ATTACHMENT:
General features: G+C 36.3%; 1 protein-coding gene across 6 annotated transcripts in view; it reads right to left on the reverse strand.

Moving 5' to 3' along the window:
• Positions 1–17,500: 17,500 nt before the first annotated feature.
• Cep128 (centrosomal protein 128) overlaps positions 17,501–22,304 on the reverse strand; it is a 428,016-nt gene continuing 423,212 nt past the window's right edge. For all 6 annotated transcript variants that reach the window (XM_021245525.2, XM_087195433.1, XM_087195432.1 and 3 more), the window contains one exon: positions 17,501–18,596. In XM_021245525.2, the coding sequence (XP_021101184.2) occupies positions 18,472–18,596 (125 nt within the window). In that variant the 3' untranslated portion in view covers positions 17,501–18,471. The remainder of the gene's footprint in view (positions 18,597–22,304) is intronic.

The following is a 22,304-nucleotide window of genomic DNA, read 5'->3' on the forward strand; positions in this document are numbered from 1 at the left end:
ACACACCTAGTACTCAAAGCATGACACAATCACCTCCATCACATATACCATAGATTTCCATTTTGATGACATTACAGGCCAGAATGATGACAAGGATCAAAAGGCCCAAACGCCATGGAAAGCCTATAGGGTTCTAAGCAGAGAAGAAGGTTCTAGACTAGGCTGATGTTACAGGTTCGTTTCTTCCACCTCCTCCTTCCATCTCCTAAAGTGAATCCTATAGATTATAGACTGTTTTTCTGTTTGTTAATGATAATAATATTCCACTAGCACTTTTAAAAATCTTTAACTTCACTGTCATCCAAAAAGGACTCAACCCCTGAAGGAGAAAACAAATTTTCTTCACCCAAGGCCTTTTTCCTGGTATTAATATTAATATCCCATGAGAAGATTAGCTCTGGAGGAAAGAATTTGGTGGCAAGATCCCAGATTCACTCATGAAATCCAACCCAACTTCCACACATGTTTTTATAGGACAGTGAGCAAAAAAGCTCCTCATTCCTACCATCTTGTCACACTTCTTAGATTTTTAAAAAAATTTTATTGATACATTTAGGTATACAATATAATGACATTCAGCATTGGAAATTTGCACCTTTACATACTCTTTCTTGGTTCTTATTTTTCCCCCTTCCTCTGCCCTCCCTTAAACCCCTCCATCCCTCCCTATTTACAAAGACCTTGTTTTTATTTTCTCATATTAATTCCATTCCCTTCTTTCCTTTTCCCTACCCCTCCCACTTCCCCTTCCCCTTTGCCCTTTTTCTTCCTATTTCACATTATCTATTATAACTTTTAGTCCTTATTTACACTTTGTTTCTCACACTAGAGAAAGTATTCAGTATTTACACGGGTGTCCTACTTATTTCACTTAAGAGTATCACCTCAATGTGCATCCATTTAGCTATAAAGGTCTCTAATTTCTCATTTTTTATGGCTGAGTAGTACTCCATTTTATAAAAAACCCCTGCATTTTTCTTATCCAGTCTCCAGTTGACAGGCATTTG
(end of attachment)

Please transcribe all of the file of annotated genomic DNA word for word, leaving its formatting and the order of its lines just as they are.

General features: G+C 36.3%; 1 protein-coding gene across 6 annotated transcripts in view; it reads right to left on the reverse strand.

Moving 5' to 3' along the window:
• Positions 1–17,500: 17,500 nt before the first annotated feature.
• Cep128 (centrosomal protein 128) overlaps positions 17,501–22,304 on the reverse strand; it is a 428,016-nt gene continuing 423,212 nt past the window's right edge. For all 6 annotated transcript variants that reach the window (XM_021245525.2, XM_087195433.1, XM_087195432.1 and 3 more), the window contains one exon: positions 17,501–18,596. In XM_021245525.2, the coding sequence (XP_021101184.2) occupies positions 18,472–18,596 (125 nt within the window). In that variant the 3' untranslated portion in view covers positions 17,501–18,471. The remainder of the gene's footprint in view (positions 18,597–22,304) is intronic.

The following is a 22,304-nucleotide window of genomic DNA, read 5'->3' on the forward strand; positions in this document are numbered from 1 at the left end:
ACACACCTAGTACTCAAAGCATGACACAATCACCTCCATCACATATACCATAGATTTCCATTTTGATGACATTACAGGCCAGAATGATGACAAGGATCAAAAGGCCCAAACGCCATGGAAAGCCTATAGGGTTCTAAGCAGAGAAGAAGGTTCTAGACTAGGCTGATGTTACAGGTTCGTTTCTTCCACCTCCTCCTTCCATCTCCTAAAGTGAATCCTATAGATTATAGACTGTTTTTCTGTTTGTTAATGATAATAATATTCCACTAGCACTTTTAAAAATCTTTAACTTCACTGTCATCCAAAAAGGACTCAACCCCTGAAGGAGAAAACAAATTTTCTTCACCCAAGGCCTTTTTCCTGGTATTAATATTAATATCCCATGAGAAGATTAGCTCTGGAGGAAAGAATTTGGTGGCAAGATCCCAGATTCACTCATGAAATCCAACCCAACTTCCACACATGTTTTTATAGGACAGTGAGCAAAAAAGCTCCTCATTCCTACCATCTTGTCACACTTCTTAGATTTTTAAAAAAATTTTATTGATACATTTAGGTATACAATATAATGACATTCAGCATTGGAAATTTGCACCTTTACATACTCTTTCTTGGTTCTTATTTTTCCCCCTTCCTCTGCCCTCCCTTAAACCCCTCCATCCCTCCCTATTTACAAAGACCTTGTTTTTATTTTCTCATATTAATTCCATTCCCTTCTTTCCTTTTCCCTACCCCTCCCACTTCCCCTTCCCCTTTGCCCTTTTTCTTCCTATTTCACATTATCTATTATAACTTTTAGTCCTTATTTACACTTTGTTTCTCACACTAGAGAAAGTATTCAGTATTTACACGGGTGTCCTACTTATTTCACTTAAGAGTATCACCTCAATGTGCATCCATTTAGCTATAAAGGTCTCTAATTTCTCATTTTTTATGGCTGAGTAGTACTCCATTTTATAAAAAACCCCTGCATTTTTCTTATCCAGTCTCCAGTTGACAGGCATTTG